Having competed as a competitive swimmer at Stanford University in the late 80’s, Richard has an accomplished athletic background. But he literally hung up the suit in 1989 and never looked back. But by age 40, Richard was close to 50 pounds overweight and completely out of shape. It was time for a major life change.To celebrate his 40th natal birthday as well as his 10th anniversary in recovery from drug and alcohol addiction, in 2006 he overhauled his diet, became a dedicated vegan, put on his running shoes and jumped back into the pool. It wasn’t long before ambition took hold and his quest to participate in Ultraman slowly began. Two years later and close to 50 pounds lighter, he surprised the triathlon & ultra communities by not only becoming the first vegan to complete the event, but by finishing in the top 10 males, despite never having even previously competed in a single ironman distance event.
In 2009, Richard returned to Ultraman for the 25th Anniversary of the race twice the athlete he was the year prior. Despite a stacked field, Richard took home first day honors with a blistering 2:21 swim victory (6th fastest of all time) and a third fastest bike leg to win the day with a 10 minute lead on the field. On Day 2 Richard suffered a serious bike crash but managed to salvage the day in 6th place overall. With an injured knee and shoulder Richard nonetheless went on to a 7:51 Day 3 double-marathon to hold onto 6th place overall.
In addition, Richard is an active advocate on behalf of plant based nutrition for athletes, a motivational speaker and active social networker and blogger.
Rich lives in Malibu Canyon with his wife Julie Piatt, his two stepsons Tyler and Trapper, and his two daughters, Mathis and Jaya.
From Rich's proile section at RichRoll.com
Finding Ultra is Rich Roll’s incredible-but-true account of achieving one of the most awe-inspiring midlife physical transformations ever. One cool evening in October 2006, the night before he was to turn forty, Rich experienced a chilling glimpse of his future. Nearly fifty pounds overweight at the time and unable to climb the stairs without stopping, he could see where his current sedentary lifestyle was taking him.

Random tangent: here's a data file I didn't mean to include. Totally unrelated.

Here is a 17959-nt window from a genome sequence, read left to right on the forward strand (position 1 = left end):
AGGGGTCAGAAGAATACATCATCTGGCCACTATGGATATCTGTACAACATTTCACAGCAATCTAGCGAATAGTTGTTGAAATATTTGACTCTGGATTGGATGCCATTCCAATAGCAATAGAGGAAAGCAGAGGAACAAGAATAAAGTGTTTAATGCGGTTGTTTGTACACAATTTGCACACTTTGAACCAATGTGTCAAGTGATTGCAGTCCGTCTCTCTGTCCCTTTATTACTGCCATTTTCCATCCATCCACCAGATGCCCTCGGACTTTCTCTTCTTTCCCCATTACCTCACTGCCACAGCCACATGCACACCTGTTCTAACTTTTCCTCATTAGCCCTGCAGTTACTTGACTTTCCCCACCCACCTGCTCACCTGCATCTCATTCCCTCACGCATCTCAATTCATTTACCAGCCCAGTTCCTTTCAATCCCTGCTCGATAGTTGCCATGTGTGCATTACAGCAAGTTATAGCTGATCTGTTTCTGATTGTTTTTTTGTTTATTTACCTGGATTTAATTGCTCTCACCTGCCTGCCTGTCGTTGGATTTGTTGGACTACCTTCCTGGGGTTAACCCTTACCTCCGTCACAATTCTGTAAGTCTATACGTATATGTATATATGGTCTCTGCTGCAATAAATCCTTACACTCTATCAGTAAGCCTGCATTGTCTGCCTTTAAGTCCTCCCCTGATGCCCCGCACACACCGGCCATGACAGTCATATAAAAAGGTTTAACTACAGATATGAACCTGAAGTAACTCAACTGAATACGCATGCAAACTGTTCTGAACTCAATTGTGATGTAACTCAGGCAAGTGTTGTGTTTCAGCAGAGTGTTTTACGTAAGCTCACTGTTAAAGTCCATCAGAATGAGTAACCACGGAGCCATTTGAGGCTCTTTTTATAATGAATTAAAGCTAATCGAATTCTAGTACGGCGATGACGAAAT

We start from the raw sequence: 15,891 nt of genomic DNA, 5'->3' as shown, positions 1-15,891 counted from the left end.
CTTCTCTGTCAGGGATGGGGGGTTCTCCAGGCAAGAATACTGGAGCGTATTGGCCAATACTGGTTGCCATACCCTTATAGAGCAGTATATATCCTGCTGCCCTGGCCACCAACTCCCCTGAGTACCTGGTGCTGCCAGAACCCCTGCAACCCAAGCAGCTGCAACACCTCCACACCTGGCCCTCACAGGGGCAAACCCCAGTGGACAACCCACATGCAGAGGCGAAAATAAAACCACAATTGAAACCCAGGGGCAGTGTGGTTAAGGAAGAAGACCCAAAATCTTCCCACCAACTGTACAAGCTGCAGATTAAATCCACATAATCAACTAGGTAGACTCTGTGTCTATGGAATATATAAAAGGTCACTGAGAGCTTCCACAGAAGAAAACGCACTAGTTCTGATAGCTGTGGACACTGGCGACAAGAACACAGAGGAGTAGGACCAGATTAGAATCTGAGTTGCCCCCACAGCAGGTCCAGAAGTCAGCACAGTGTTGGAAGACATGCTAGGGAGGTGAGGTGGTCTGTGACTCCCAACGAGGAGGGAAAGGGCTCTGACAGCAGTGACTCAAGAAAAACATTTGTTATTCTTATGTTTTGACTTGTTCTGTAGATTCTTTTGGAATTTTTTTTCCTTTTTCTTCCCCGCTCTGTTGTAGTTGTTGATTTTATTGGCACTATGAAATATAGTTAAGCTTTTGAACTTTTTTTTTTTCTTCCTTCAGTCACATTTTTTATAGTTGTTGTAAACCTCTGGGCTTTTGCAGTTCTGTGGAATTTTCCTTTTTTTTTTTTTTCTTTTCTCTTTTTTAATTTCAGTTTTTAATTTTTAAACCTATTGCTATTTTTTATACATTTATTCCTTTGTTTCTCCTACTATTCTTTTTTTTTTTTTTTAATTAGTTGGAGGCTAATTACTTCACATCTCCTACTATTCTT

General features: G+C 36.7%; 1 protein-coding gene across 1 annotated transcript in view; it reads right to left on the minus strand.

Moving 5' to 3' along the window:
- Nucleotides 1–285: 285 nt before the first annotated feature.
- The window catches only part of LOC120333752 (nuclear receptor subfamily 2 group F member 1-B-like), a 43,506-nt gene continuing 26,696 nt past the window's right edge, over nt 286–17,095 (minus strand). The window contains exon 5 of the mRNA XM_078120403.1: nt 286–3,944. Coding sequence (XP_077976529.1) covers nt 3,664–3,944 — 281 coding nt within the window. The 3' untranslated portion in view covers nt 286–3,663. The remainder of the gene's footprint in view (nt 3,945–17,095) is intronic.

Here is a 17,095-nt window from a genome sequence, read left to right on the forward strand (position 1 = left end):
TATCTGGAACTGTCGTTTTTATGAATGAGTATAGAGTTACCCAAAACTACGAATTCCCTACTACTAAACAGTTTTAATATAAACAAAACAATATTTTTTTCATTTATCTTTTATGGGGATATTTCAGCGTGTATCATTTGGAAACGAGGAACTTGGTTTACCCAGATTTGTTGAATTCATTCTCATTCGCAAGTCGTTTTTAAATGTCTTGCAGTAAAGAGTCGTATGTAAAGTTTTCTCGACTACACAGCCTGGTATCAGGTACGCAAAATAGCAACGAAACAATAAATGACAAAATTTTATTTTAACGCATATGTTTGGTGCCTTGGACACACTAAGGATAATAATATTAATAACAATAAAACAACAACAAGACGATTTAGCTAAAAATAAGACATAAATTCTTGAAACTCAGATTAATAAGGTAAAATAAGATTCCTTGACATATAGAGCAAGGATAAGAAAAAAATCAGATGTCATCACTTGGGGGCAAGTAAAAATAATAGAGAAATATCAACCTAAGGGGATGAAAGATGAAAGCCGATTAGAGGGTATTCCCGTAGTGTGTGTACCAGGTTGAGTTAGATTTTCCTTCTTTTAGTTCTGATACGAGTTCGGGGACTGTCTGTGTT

Most of us, when granted such a moment of clarity, look the other way—but not Rich. Plunging into a new way of eating that made processed foods off-limits and that prioritized plant nutrition, and vowing to train daily, Rich morphed—in a matter of mere months—from out-of-shape midlifer to endurance machine. When one morning ninety days into his physical overhaul, Rich left the house to embark on a light jog and found himself running a near marathon, he knew he had to scale up his goals. How many of us take up a sport at age forty and compete for the title of the world’s best within two years?
Finding Ultra recounts Rich’s remarkable journey to the starting line of the elite Ultraman competition, which pits the world’s fittest humans against each other in a 320-mile ordeal of swimming, biking, and running. And following that test, Rich conquered an even greater one: the Epic5—five Ironman-distance triathlons, each on a different Hawaiian island, all completed in less than a week. But Finding Ultra is much more than an edge-of-the-seat look at a series of jaw-dropping athletic feats—and much more than a practical training manual for those who would attempt a similar transformation.
Yes, Rich’s account rivets—and, yes, it instructs, providing information that will be invaluable to anyone who wants to change their physique. But this book is most notable as a powerful testament to human resiliency, for as we learn early on, Rich’s childhood posed numerous physical and social challenges, and his early adulthood featured a fierce battle with alcoholism. Ultimately, Finding Ultra is a beautifully written portrait of what willpower can accomplish. It challenges all of us to rethink what we’re capable of and urges us, implicitly and explicitly, to “go for it.”